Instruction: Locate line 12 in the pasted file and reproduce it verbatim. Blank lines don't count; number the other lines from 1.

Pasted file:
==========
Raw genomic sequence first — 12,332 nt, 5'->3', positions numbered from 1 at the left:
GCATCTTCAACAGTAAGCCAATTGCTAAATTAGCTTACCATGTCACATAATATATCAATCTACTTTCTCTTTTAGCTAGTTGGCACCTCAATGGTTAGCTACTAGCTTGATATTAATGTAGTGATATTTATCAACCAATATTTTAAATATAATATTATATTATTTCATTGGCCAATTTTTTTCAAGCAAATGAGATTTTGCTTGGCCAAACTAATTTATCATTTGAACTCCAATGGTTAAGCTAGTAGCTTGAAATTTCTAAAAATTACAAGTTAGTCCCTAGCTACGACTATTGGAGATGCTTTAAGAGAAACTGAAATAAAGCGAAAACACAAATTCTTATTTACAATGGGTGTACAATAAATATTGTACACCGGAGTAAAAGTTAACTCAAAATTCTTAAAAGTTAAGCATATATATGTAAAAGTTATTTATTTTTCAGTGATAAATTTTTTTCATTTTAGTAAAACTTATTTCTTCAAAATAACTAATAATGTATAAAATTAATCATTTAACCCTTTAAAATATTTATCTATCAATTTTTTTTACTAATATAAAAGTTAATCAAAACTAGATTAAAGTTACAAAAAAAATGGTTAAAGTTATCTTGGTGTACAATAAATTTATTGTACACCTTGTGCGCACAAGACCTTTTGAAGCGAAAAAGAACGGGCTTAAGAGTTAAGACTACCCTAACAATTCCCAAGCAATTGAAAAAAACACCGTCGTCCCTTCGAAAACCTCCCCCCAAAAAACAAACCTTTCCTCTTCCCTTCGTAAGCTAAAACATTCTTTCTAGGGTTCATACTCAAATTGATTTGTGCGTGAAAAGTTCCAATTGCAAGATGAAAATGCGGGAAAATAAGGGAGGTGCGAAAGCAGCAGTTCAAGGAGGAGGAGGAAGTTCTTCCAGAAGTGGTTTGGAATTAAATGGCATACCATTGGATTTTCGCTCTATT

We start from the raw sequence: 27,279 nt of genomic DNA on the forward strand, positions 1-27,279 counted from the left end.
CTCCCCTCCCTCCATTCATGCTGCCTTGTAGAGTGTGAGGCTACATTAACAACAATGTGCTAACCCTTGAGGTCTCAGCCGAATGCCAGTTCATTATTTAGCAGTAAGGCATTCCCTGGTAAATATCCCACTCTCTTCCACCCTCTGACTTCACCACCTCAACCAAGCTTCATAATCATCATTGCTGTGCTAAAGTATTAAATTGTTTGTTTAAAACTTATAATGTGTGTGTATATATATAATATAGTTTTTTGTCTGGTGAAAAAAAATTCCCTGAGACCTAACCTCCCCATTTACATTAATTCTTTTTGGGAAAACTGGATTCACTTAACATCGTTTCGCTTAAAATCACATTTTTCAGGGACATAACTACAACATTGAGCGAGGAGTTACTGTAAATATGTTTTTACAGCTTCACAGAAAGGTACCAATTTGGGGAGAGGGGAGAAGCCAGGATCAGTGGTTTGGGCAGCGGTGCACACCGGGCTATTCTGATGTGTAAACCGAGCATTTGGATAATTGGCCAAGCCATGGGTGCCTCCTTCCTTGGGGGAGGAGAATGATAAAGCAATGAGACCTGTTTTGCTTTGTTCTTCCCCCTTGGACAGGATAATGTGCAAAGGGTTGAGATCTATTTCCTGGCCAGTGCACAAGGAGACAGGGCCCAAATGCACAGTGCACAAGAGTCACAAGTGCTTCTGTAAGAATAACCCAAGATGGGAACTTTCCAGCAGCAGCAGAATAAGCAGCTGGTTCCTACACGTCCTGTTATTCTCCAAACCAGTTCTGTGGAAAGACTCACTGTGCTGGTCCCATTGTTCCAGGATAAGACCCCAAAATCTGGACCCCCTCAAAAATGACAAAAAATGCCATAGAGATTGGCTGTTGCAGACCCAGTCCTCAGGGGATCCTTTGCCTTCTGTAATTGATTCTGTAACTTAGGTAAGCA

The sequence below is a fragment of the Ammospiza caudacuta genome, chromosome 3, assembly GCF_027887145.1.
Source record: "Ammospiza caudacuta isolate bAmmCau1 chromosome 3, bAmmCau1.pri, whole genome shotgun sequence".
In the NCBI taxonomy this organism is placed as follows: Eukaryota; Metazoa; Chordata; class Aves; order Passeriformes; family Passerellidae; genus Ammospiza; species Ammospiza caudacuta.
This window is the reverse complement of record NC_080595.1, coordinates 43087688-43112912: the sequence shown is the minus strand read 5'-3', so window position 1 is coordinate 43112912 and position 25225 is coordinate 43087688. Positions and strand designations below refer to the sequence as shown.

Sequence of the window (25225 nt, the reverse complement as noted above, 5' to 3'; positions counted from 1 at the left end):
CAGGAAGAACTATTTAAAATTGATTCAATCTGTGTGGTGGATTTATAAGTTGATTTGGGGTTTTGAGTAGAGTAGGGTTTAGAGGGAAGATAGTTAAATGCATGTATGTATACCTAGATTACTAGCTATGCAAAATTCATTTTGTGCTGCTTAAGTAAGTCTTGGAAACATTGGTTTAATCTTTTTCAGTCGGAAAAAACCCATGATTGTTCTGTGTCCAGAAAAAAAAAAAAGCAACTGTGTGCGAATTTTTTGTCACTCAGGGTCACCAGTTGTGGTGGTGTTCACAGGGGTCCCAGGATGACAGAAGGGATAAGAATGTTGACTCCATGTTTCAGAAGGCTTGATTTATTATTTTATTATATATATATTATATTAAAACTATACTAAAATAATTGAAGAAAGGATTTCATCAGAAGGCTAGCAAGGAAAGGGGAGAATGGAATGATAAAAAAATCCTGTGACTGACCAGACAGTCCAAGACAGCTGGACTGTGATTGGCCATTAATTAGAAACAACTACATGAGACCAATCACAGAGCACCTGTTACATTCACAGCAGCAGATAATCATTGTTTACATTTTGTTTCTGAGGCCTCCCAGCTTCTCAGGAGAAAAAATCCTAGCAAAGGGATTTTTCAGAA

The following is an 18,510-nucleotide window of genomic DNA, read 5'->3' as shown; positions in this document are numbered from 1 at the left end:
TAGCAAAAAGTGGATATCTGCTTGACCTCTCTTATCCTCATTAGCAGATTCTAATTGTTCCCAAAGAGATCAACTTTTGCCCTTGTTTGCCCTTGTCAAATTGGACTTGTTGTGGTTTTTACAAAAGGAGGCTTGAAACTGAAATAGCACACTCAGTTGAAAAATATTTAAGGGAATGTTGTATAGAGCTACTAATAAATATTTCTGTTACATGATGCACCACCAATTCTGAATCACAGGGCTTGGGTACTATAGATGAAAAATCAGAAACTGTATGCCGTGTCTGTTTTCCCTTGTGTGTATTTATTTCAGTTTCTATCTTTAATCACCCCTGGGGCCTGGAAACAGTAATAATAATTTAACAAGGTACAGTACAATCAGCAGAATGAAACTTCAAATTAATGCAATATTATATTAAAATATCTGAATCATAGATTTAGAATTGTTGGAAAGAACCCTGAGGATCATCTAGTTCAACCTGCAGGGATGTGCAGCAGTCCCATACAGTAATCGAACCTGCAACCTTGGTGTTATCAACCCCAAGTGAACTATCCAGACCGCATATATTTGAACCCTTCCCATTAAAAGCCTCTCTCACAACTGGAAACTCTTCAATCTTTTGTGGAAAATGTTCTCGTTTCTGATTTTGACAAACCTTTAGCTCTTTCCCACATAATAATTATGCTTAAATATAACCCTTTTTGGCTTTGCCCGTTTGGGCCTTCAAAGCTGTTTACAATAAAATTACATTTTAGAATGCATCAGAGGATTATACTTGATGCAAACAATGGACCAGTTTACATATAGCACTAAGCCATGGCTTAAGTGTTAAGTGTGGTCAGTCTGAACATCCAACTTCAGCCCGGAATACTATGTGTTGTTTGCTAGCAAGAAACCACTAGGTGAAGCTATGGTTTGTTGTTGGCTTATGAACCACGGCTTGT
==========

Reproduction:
TAGCAAAAAGTGGATATCTGCTTGACCTCTCTTATCCTCATTAGCAGATTCTAATTGTTCCCAAAGAGATCAACTTTTGCCCTTGTTTGCCCTTGTCAAATTGGACTTGTTGTGGTTTTTACAAAAGGAGGCTTGAAACTGAAATAGCACACTCAGTTGAAAAATATTTAAGGGAATGTTGTATAGAGCTACTAATAAATATTTCTGTTACATGATGCACCACCAATTCTGAATCACAGGGCTTGGGTACTATAGATGAAAAATCAGAAACTGTATGCCGTGTCTGTTTTCCCTTGTGTGTATTTATTTCAGTTTCTATCTTTAATCACCCCTGGGGCCTGGAAACAGTAATAATAATTTAACAAGGTACAGTACAATCAGCAGAATGAAACTTCAAATTAATGCAATATTATATTAAAATATCTGAATCATAGATTTAGAATTGTTGGAAAGAACCCTGAGGATCATCTAGTTCAACCTGCAGGGATGTGCAGCAGTCCCATACAGTAATCGAACCTGCAACCTTGGTGTTATCAACCCCAAGTGAACTATCCAGACCGCATATATTTGAACCCTTCCCATTAAAAGCCTCTCTCACAACTGGAAACTCTTCAATCTTTTGTGGAAAATGTTCTCGTTTCTGATTTTGACAAACCTTTAGCTCTTTCCCACATAATAATTATGCTTAAATATAACCCTTTTTGGCTTTGCCCGTTTGGGCCTTCAAAGCTGTTTACAATAAAATTACATTTTAGAATGCATCAGAGGATTATACTTGATGCAAACAATGGACCAGTTTACATATAGCACTAAGCCATGGCTTAAGTGTTAAGTGTGGTCAGTCTGAACATCCAACTTCAGCCCGGAATACTATGTGTTGTTTGCTAGCAAGAAACCACTAGGTGAAGCTATGGTTTGTTGTTGGCTTATGAACCACGGCTTGT